Café Breizh – our best French pastries. I’m glad they’re so far from my house.

The Black Sheep – fantastic fusion food. Jamie Tran is a treasure.

Image(In heaven, all cookies are warm and chocolate chip)

Spago – our best old reliable. The people-watching isn’t as good as it was at the Forum Shops (how could it be?), but the place feels cozier and the food never misses a beat. And the chocolate chip cookies (above) might be the best on the planet.

New York Bagel and Bakery the best bagels in town. I’m tired of telling you this. Go see for yourself. Loser.

CUT – a meat lover’s fantasy come true. Not sure any steakhouse in America has a better selection of top grade beef.

China Mama – soup dumplings, crispy shrimp, cumin lamb and pepper beef…what more does a man need?

Not bad for one summer, considering we took two week’s vacation and visited a number of them more than once.

With a little luck, and a lot of hard work at Huntington Press, the 2020 edition of ELV should be released in November….and boy will there be some surprises…

Image(Chilaquiles at Rooster Boy Cafe)

 

 

VETRI

Italian food and Las Vegas have had a stressful relationship for decades.

Like a lousy marriage, lots of things suck, but familiarity keeps us together. There are zero surprises, but at some level, that’s all you want from each other.

Bad Italian and Vegas have always gone together like Stella and Stanley, or Sunday gravy and melted mozz, but the good stuff has been harder to find than a goomba with a good vocabulary.

To keep the metaphor going, think of great Italian food like a good marriage: it’s simple, and relaxing, but also full of wonderful little grace notes that reassure you you’ve made the right decision, and with occasional surprises that remind you why you fell in love in the first place.

Sure, we’ve had plenty of celeb chef phone-ins (Giada, Scarpetta), and sea of red sauce joints (Rao’s, Buddy V’s, Maggiano’s, a bajillion joints off Strip), but anything close to authenticity has always taken a back seat to stuffing the conventioneers with as much chicken parm as they can swallow.

And fuggidabadit if you expect dedicated Italian chefs to refine their craft here. The kind of genre-expanding cooking that big cities take for granted, e.g. Sarah Grueneberg in Chicago, Fabio Trabocchi in Washington D.C., or Andrew Carmellini in New York City, is unknown in these parts.

Make no mistake: Las Vegas is the spiritual home of bad Italian food. There may be worse Italian restaurants in Nebraska and North Carolina, but we have more of them, per capita, than anywhere in the country.

Around here, quality not only doesn’t sell; in fact it’s actively spurned. Around here, people like being bored by their Italian food, and numbed into complacency.

A good Italian restaurant is ingredient-driven. A great Italian restaurant takes the world’s greatest raw ingredients and gives them a higher purpose — much as a preeminent musician takes their instrument to heights no one else can achieve.

Even at its most basic level, Italian food is soothing (that’s why it thrives on mediocrity). Average Italian satisfies the way pop music does: it is catchy and popular and forgettable. Great Italian food, like opera, will take your breath away.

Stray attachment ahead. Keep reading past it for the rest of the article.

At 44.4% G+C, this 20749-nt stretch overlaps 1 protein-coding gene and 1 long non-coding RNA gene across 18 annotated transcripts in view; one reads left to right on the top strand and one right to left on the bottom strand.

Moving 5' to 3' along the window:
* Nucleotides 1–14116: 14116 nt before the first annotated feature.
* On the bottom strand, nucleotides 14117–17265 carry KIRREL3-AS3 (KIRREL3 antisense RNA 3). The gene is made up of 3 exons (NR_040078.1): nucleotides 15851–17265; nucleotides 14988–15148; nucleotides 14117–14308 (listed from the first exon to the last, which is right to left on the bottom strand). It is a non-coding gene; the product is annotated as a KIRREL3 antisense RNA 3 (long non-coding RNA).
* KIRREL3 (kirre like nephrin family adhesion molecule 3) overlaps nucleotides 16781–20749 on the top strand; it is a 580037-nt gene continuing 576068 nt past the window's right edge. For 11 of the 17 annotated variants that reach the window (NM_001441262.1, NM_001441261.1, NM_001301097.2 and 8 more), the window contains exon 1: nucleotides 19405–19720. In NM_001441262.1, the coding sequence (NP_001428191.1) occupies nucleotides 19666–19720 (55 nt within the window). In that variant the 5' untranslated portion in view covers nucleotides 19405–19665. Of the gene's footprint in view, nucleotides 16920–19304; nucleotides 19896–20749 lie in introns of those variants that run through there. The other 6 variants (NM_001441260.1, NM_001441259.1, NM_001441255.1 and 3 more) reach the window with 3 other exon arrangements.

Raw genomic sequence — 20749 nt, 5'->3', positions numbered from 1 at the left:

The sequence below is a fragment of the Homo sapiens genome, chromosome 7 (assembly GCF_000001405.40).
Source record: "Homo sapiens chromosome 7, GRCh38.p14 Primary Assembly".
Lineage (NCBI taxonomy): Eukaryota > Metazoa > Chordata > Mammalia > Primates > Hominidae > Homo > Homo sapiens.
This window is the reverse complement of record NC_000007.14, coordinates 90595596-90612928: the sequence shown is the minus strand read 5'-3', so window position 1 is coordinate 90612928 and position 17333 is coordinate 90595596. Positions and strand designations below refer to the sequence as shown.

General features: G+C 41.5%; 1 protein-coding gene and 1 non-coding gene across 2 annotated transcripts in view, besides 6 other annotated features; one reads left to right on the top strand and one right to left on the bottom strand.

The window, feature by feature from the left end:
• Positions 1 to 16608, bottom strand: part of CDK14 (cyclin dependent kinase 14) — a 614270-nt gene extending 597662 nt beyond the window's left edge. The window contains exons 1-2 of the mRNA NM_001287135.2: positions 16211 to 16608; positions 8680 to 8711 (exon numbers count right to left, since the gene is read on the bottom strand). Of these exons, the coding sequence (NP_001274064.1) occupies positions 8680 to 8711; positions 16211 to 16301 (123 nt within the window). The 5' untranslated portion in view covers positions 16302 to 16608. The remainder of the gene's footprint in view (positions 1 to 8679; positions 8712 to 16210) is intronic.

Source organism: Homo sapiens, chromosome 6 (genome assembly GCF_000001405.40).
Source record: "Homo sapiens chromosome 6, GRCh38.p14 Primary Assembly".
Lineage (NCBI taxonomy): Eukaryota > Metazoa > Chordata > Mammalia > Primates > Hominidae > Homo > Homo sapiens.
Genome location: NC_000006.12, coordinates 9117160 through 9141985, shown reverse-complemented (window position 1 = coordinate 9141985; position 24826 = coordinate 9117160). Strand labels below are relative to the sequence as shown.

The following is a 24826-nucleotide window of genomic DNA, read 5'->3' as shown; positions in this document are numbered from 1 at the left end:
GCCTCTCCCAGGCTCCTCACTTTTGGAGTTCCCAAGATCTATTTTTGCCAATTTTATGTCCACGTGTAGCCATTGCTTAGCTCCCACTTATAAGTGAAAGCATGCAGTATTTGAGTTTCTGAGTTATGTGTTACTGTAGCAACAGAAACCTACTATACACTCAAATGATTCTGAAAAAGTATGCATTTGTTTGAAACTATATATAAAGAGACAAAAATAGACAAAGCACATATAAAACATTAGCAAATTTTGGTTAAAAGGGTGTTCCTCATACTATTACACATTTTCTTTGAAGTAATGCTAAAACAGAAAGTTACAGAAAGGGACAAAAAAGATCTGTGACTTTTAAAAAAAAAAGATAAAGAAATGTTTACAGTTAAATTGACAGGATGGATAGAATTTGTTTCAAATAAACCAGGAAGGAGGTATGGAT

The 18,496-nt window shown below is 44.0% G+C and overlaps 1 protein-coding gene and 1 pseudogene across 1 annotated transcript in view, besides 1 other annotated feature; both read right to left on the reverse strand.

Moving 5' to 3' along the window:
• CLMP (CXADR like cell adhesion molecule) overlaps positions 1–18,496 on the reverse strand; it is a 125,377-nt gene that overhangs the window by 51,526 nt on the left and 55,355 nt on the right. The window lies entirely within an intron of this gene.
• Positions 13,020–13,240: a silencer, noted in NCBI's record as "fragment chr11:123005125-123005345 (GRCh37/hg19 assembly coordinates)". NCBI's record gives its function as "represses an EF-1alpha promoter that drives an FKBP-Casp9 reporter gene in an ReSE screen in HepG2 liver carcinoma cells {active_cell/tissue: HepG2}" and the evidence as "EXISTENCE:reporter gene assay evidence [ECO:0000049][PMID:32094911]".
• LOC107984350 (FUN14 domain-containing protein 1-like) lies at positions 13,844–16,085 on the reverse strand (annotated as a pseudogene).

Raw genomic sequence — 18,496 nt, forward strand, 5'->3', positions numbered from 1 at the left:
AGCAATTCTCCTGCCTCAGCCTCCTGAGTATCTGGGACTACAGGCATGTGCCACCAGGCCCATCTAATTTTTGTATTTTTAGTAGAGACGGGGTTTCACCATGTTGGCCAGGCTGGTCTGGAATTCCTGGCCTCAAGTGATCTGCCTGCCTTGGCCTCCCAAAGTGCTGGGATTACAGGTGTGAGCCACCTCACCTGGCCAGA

Image may contain: food(Tonnarelli grana arso with seafood)

VETRI, if you let it, will take your breath away.

The qualifier is important, because, splendid  as it is, Vetri isn’t for everyone. There are no easy answers here, toe-tapping is kept to a minimum, and crowd-pleasing isn’t in its vocabulary. And like all great Italian food, it often accomplishes more with less.

Consider the following:

Clichés of all kinds have been canned.

Pizzas are kaput.

Soups and scampi have been scuttled.

Meatballs are missing in action.

Caesar is nowhere to be found.

Place settings are spartan.

No giant hunks of cheese or curled ribbons of prosciutto will be ceremoniously brought to your table.

The bread basket is oddly modest.

Something-for-everyone proteins (pork chops, salmon, chicken breasts) are non-existent.

In other words, if you’re looking for a typical Italian meal, as defined by your typical upscale Italian restaurant, you’ve come to the wrong place.

But if you have the chops for a black belt modern Italian food experience — like the best ristorante in Italy are putting out these days — you’ll think you’ve died and gone to Bergamo.

(Fusilli with saffron)

Consider this #2:

Your typical dinner here will might go foie gras pastrami with brioche and mostarda ($28); Swiss chard gnocchi with brown butter ($30), tonnarelli grano arso (toasted wheat pasta, with seafood, $38); and some whole roasted baby goat (more than enough for a couple, $52).

Or perhaps you’d like something a bit lighter, like a squid and artichoke galette ($22), raw fish crudo, a pickled veggie/antipasti platter ($32), and some simple spaghetti with chunky San Marzano tomatoes and basil ($26).

(Veal tartare with crispy sweetbreads)

Or maybe you want to throw in with the big boys and take down some veal tartare with sweetbreads, a sweet onion crepe (really more like a thick tarte) served with white truffle fondue, followed by either a whole roasted branzino for two ($110), or a a brontosaurian bistecca Fiorentina (also for two, $195), that, like the sea bass, is enough to keep 3-4 trenchermen occupied.

Mere plebes may be happy with a gorgeous stuffed guinea hen breast ($48, also enough to split), and the cutest little bone marrow raviolini ($30) you’ve ever seen:

However you want to slice it, Vetri can make it work.